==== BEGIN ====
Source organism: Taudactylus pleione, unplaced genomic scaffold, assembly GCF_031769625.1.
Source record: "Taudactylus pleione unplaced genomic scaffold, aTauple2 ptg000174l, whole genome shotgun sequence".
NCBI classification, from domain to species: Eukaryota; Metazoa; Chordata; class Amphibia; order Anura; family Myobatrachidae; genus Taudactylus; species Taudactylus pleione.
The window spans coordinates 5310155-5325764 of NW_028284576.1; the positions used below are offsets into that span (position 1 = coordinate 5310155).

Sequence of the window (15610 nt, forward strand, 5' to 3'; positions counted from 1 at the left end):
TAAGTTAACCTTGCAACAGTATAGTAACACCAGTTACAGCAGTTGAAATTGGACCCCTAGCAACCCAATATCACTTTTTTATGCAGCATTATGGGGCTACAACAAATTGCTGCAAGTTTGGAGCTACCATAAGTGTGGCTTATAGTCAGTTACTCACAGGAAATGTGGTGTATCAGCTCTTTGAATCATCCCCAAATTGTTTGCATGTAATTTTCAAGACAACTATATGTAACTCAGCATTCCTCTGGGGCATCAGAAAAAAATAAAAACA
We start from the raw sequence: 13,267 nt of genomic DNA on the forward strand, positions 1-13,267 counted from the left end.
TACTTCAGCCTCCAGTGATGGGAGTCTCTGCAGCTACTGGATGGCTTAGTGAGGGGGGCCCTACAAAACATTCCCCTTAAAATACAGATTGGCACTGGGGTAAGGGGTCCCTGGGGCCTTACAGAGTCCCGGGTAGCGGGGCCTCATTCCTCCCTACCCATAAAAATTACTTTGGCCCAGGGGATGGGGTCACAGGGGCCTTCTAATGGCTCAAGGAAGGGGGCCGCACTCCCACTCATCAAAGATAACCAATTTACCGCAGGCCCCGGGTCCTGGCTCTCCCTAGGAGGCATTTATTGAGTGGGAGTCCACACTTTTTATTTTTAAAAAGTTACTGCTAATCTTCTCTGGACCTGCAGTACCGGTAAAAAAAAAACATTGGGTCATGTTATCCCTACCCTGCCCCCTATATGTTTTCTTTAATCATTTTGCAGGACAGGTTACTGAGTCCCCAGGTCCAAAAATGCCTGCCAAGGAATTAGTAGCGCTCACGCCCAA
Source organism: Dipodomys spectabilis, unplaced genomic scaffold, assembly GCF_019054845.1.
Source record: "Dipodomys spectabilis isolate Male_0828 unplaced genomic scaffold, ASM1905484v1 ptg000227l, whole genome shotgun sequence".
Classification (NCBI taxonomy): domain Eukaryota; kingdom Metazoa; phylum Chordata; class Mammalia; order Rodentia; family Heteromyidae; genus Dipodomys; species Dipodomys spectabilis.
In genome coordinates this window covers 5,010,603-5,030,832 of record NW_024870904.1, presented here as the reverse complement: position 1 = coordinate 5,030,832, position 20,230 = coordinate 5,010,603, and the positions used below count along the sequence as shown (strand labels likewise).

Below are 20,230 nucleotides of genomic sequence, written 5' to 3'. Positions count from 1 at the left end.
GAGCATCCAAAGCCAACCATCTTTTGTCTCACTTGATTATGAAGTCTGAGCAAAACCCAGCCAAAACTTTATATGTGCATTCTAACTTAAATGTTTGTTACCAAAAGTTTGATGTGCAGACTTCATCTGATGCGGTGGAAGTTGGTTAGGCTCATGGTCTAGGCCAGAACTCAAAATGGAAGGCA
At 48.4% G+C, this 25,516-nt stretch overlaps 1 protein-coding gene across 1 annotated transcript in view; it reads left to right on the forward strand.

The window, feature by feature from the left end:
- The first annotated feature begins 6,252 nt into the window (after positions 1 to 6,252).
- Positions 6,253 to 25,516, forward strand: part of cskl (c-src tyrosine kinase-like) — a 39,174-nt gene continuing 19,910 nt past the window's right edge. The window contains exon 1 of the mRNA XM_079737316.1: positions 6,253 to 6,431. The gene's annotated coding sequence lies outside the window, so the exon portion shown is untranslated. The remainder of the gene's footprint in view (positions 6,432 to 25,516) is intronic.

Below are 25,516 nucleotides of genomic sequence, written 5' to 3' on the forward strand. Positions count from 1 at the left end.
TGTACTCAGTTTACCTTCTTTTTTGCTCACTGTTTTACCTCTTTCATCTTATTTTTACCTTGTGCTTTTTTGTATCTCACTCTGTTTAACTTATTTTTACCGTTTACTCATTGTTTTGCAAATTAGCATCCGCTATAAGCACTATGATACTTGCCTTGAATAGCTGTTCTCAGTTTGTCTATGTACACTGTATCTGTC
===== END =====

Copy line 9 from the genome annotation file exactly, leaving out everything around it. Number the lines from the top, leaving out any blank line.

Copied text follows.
Source organism: Dipodomys spectabilis, unplaced genomic scaffold, assembly GCF_019054845.1.